35 Welding heat input Energy Input (AWS D1.1), Arc Energy(EN standard) EI(J/mm) = 60 · (E·I/v) E(V), I(A), v(mm/min) 60·25·170/ (J/mm), 1.7(kJ/mm) Heat Input HI(J/mm) = EI : Arc thermal efficiency 1.0 for SAW 0.8 for SMAW, GMAW 0.6 for autogenus TIG

36 Welding cooling rate, cooling time CR(C/s) at 540 o C CR( o C/s) at 540 o C t 8/5 (s): Cooling time between Cooling time between 800 o C and 500 o C 800 o C and 500 o C 1.7kJ/mm on 20mm thick 1.7kJ/mm on 20mm thick 7s in t 8/5 7s in t 8/5

37 Cooling rate, Cooling time Heat input Plate thickness Joint shape (Butt-joint, fillet-joint) Preheat temperature Prediction of cooling time, t 8/5 JWES IT-Center (

38 45mm

39 Microstructure of HAZ Normalizing heat treatment

40 CCT (Continuous Cooling Transformation) diagram

41 Cooling curve (log-scale)

42 CCT (Low-hardenability)

43 CCT (high hardenability)

44 HAZ maximum hardness

45 Hardness change against t 8/5

46 Change in HAZ maximum hardness Martensite hardness hardness = f(C) = f(C)Hardenability Carbon equivalent Carbon equivalent CE IIW CE IIW CE WES CE WES

47 Prediction of HAZ hardness HAZ hardness Welding conditions Heat input Plate thickness Preheat temperature t 8/5 Chemical composition of steel C Carbon Equivalent JWES IT-Center (

48 Carbon equivalent CE IIW = C + Mn/6 + (Cu + Ni)/15 + (Cr + Mo + V)/5 CE WES = C + Si/24 + Mn/6 + Ni/40 + Cr/5 + Mo/4 + V/14

49 Weld cracking Hot cracking (>1200 o C) Solidification cracking Liquation cracking Cold cracking (<100 o C) (Hydrogen assisted cracking)

50 Hot cracking Solidification crack Liquation crack Stainless steel, Al

51 Weld metal cracking

52 Segregation of impurities during solidification Phase diagram Residual liquid phase

53 Direction of solidification growth H/W Welding velocity

54 Cold cracks Root crack (HAZ)Toe crack (HAZ) Transverse crack (Weld metal) Under-bead crack (HAZ)

55 Generation and diffusion of hydrogen Generation of hydrogen Hydrogen diffusion in weld Mineral water in flux, Moisture in flux Moisture in atmosphere, Rust, oil, grease in groove Arc H (hydrogen)

56 Effect of preheat on HAZ hydrogen

57 Cause of hydrogen-assisted cold cracking Cold cracking Diffusible hydrogen Weld metal hydrogen Preheat temperature Hardness (HAZ, Weld metal) Steel chemical composition t8/5 HI, thickness Tensile residual stress Yield strength of weld metal Notch concentration factor

58 Cold cracking Hydrogen assisted cracking, Delayed crackingHydrogen assisted cracking, Delayed cracking

59 Determination of necessary preheat temperature AWS D1.1 Annex I Hardness control method (CE IIW ) C>0.11% Hydrogen control method (Pcm) C<0.11% BS5135 [EN A] (CE IIW ) CE T method [EN B] (CE T ) CE N method (CE N ) JWES IT -center ( Pc method (Pcm)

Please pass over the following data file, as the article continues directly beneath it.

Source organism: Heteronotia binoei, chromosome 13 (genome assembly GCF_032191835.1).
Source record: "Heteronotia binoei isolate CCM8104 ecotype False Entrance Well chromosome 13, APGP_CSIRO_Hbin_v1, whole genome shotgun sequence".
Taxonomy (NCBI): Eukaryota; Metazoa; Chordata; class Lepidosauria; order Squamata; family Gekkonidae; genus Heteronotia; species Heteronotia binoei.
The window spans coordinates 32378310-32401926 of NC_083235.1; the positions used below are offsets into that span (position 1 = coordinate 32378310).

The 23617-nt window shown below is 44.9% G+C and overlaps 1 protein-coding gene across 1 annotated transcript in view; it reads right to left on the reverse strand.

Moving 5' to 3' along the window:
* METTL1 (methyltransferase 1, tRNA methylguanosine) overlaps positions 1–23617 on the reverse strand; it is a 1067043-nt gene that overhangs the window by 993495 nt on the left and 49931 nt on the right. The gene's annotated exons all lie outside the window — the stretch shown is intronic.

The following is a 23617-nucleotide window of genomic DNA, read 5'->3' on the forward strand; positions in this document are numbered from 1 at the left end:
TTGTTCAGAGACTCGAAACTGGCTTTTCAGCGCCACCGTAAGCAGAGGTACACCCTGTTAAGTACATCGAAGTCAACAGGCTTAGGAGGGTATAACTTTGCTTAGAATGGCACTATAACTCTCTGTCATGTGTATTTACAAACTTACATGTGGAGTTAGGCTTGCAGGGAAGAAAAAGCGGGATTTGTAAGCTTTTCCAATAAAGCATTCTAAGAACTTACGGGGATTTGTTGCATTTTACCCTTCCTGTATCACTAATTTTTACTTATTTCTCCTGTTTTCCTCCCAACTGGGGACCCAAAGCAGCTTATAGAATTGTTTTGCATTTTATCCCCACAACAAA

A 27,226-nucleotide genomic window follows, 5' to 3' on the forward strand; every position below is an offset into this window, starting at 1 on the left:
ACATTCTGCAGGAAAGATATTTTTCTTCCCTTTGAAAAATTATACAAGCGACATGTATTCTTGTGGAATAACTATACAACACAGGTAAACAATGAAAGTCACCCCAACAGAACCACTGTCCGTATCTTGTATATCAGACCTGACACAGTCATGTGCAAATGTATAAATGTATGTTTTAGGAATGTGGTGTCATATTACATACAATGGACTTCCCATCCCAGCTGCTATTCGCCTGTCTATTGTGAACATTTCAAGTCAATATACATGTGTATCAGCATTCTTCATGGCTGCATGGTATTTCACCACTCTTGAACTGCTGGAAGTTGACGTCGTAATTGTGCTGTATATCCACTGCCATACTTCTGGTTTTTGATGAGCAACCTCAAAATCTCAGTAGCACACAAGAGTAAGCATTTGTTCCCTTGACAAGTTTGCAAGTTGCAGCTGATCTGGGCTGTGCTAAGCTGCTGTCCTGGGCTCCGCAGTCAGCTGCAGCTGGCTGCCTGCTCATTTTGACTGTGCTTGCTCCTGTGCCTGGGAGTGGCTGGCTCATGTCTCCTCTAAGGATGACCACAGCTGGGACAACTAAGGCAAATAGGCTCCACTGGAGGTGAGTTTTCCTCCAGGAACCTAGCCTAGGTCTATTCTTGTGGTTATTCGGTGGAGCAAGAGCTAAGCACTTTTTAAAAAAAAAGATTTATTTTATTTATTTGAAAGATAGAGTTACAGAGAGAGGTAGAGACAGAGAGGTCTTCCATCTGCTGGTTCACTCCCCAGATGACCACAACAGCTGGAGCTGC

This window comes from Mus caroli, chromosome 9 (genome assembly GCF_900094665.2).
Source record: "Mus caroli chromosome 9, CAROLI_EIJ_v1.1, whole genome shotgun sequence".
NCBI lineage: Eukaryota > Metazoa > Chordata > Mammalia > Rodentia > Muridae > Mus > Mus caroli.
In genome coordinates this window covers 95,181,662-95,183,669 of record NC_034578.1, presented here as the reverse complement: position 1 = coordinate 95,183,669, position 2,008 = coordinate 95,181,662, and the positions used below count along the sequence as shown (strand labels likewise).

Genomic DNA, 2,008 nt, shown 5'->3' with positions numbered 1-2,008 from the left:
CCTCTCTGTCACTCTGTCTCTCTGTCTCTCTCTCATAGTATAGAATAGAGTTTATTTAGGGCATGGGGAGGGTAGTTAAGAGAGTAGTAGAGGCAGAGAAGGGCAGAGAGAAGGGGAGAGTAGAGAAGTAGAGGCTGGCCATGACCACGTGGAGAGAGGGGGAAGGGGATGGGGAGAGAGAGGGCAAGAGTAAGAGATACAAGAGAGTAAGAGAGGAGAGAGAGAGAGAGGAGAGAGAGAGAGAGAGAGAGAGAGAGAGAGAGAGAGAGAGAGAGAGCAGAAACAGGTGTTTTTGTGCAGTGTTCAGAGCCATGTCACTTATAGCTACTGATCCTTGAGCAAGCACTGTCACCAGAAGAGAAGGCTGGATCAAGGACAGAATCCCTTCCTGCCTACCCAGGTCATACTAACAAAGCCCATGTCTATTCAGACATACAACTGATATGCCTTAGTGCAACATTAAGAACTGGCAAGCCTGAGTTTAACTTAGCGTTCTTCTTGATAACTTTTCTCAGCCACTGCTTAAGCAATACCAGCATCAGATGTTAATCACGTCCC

60 Carbon equivalents

61 Pc method Necessary preheat temperature Tph( o C) = 1440 Pc - 392

62 Cracking other than hot cracking and cold cracking Lamellar tear Reheat crack

63 Prevention of lamellar tear Use steel with higher RA in the thickness direction RAz > 15%, RAz > 25% Avoid excessive amount of deposited weld metal Employ buttering pass sequence Prevent cold crack which may initiate lamellar tear

64 Prevention of lamellar tear Buttering pass Reduction of Deposited metal

65 Reheat crack Reheat cracks are initiated at the weld toe during stress relief annealing Prevention of reheat crack Reduce stress concentration at the weld toe by grinding, etc. Use appropriate steel with reduced amount of precipitation element such as Cr, Mo, V, Nb Low heat input welding Weld metal Coarse grained HAZ Intergranular crack

66 HAZ toughness

67 & HT490 Normalizing Heat treatment

68 Toughness of coarse grained zone Lower bainiteUpper bainite vTrs

69 HAZ toughness Refined grain at the coarse grained zone of HAZ Smaller heat input (HI)welding Steel with dispersed fine particles (TiN, oxide) Microstructure with high toughness Increase of lower bainite Decrease of upper bainite and MA(island-like martensite) Low HI High HI High C Matrix with high toughness Low N, High Ni

70 Impeding of austenite grain growth Austenite grain boundary migration is stopped by the pinning effect of particles. Ti deoxidized steel

71 Island-like martensite (MA, Martensite-Austenite constituent) MA of very hard phase Initiation site of brittle crack Low carbon steel Decrease of MA

72 Welding consumables

73 Typical covered electrodes Hydrogen level Type of covered flux JIS designatio n Main ingredient Welding position IlminiteD__01Ilmenite (Impure rutile) All Lime-Titania (Rutile) D__03Lime + Titanium oxide (Rutile) All CellulosicD__11Organic substance All High titanium oxide (Rutile) D__13Titanium oxide (Rutile) All Low hydrogen (Basic type) D__16LimeAll Iron powder Low hydrogen D__26Lime + Iron powder Flat Horizontal Non low hydrogen H D > 30ml/100g Low hydrogen H D <7ml/100g